Learn about positive classroom techniques in this Advancing Teaching article and video. There is also a PDF of this article for you to download.



A positive classroom brings up images of warm, creative, and engaging physical places. And while stimulating learning spaces undeniably boost academic progress, creating an environment that nurtures an authentic learning culture is more complex. Here, the role of the teacher is key. Effective instructional management enables teachers to build meaningful connections with their students. Similarly, employing good classroom management provides pupils with the physical and emotional safety to thrive. Research indicates a strong link between classroom climate and students’ academic achievement. Instructor satisfaction and academic success can flourish with the introduction of the three aspects of a positive classroom: learning environment, instructional management, and classroom management. Through these elements, students can build positive behaviours and relationships, as well as achieve academic success.

Learning Environments

Not only does the classroom provide context to people’s interactions, its relevance as an active agent in the learning process is widely acknowledged. Malaguzzi, the founder of the well-known Reggio Emilia approach to learning in preschool and primary education, referred to the physical environment as the “Third Teacher”. There is an increasing understanding of the impact of online spaces on the student experience too. So how can teachers identify, understand, and harness the power of spaces meaningfully?

Physical Spaces

Findings from the University of Salford’s Clever Classrooms Report (2015) found clear evidence of the effect physical characteristics of classrooms have on their users. Factors found to be particularly influential include: naturalness (specifically light, temperature and air quality), individualisation (ownership and flexibility), and stimulation. While some elements fall undoubtedly under the whole-school remit, teachers can readily action the aesthetics, function, and flexibility of their rooms.


The debate regarding the implications of visual stimuli on learners is a divisive topic in educational circles. Yet well-organised and interesting classrooms can make for effective learning environments. Maintaining a good standard of display, beyond the merely decorative, can convey community values, promote pupil interest, and encourage a sense of belonging. Even employing colour carefully has been proven to influence attentiveness. Avoid cluttered and confusing boards by adopting a less-is-more strategy which reduces distractions and teacher workload. Above all, regularly utilising displays to generate dialogue and celebrate achievement ensures their continued relevance.

Function and Flexibility

Purposeful furniture configurations increase physical comfort, access, and inclusion. For example, students should be able to view demonstrations easily and adopt healthy postures when seated. Similarly, teachers must be able to observe and regularly circulate among pupils. In this way, dialogic classroom practices and positive relationships can be fostered. Modularity further aids collaborative and practical learning - essential for student connectedness - while organised resource storage minimises disruption and supports independence. Perhaps most importantly, teachers should ensure people who use these spaces have control over their environment too. This could include student input on displays and age-appropriate choices over classroom set up. Finally, making good use of outdoor spaces benefits students’ cognitive engagement, social development, and psychological well-being.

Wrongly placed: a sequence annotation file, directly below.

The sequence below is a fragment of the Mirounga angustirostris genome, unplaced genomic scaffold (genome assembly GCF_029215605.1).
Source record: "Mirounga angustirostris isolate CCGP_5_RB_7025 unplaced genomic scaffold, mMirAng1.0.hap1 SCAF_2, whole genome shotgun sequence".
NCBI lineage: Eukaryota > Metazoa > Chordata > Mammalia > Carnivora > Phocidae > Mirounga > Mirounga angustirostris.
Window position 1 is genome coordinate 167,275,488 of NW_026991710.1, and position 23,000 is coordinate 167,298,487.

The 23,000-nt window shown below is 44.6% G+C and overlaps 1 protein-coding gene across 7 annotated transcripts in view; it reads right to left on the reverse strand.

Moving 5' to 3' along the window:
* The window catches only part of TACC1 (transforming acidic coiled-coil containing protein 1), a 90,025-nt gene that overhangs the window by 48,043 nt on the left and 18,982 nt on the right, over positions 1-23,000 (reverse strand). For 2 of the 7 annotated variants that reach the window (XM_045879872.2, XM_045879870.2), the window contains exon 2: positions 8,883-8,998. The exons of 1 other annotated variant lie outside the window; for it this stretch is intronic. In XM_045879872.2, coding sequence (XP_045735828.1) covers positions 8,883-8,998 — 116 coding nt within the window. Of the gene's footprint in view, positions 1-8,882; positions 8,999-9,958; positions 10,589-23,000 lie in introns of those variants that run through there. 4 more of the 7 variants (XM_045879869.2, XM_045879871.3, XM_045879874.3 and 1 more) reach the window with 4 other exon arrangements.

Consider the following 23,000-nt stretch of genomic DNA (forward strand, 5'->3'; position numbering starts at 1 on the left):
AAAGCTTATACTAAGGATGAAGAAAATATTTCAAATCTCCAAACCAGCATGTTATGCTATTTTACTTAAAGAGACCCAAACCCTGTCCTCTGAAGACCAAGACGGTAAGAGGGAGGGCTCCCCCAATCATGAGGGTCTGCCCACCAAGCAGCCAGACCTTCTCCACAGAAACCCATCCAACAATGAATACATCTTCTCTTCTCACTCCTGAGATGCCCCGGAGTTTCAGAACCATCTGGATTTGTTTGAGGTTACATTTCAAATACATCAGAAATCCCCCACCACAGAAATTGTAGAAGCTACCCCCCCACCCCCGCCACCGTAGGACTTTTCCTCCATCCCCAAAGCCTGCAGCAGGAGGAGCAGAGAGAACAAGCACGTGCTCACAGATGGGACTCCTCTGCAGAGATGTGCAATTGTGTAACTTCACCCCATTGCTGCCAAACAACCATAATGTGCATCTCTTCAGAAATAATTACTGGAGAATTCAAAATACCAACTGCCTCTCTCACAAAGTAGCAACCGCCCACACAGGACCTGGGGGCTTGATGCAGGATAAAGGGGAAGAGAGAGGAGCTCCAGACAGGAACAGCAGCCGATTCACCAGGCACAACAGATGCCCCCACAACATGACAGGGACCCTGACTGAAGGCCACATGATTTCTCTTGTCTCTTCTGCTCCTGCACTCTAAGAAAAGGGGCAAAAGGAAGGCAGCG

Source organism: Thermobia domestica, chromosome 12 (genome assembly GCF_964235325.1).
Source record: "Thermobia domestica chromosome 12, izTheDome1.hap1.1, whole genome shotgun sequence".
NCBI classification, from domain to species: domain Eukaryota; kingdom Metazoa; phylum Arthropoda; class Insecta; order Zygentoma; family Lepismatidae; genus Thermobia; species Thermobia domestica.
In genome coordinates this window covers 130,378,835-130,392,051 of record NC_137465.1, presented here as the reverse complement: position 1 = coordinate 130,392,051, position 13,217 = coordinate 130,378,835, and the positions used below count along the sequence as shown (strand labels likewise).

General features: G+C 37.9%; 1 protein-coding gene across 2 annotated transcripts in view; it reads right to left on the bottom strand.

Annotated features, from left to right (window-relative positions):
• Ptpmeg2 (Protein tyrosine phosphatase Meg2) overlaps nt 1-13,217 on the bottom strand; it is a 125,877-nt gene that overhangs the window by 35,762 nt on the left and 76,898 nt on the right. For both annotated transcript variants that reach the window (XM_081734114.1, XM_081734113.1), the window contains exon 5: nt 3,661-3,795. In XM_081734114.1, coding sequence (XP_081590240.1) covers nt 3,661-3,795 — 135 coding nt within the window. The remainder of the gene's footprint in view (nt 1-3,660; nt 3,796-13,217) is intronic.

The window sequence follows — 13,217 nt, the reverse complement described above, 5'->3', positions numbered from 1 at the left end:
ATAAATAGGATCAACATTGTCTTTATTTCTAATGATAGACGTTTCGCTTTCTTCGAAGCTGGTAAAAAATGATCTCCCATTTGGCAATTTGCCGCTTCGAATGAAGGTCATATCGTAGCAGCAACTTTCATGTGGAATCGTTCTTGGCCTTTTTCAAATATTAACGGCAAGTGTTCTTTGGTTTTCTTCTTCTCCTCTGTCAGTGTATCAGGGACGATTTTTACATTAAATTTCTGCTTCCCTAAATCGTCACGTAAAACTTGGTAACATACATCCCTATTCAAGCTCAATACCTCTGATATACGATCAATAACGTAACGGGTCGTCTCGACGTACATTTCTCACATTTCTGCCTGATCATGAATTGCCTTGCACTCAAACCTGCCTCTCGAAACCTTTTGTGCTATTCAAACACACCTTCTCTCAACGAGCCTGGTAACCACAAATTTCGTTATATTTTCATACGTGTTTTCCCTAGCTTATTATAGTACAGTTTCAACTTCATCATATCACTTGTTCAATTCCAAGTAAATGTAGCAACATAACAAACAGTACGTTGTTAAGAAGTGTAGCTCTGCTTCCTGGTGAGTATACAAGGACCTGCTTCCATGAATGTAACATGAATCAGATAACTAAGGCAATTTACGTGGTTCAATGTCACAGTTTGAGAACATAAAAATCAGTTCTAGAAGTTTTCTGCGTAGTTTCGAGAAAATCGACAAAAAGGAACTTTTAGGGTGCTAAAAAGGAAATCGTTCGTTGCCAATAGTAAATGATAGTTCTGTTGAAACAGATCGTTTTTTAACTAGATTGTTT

Virtual Spaces

The 2020 Covid pandemic has pushed a lot of learning online. Many authors, such as Adrian Underhill (Underhill 2020) have drawn attention to this change in ESL/EFL. According to Underhill, this unique situation has relocated learning spaces to students’ and teacher’s homes, or, as he puts it, their “kitchen tables”. However, learning online implied also an emergence of a new learning space that is virtual.

The perception that online learning spaces need little forethought is rapidly becoming outdated. Arguably, digital technologies demand a deeper analysis of learning processes because of their heavy reliance on individuals’ interactions with each other and the tools at their disposal. By placing close attention to design choices, online teachers can encourage greater participation by using formal and informal spaces, more scope for reflection by allowing students to learn at their own pace, and increased inclusivity through multi-modal approaches. A thoughtful combination of learners, online spaces, and digital tools can increase engagement and ultimately learning outcomes.

Instructional Management

University of Melbourne Professor Kenn Fisher notes: “Good teaching understands how learners learn” (2016, 8). Successful teachers follow effective patterns of practice to achieve this. These include careful planning and thoughtful delivery. Above all, getting to know one’s students, both as learners and people, is key to delivering exactly what they need.

Lesson Planning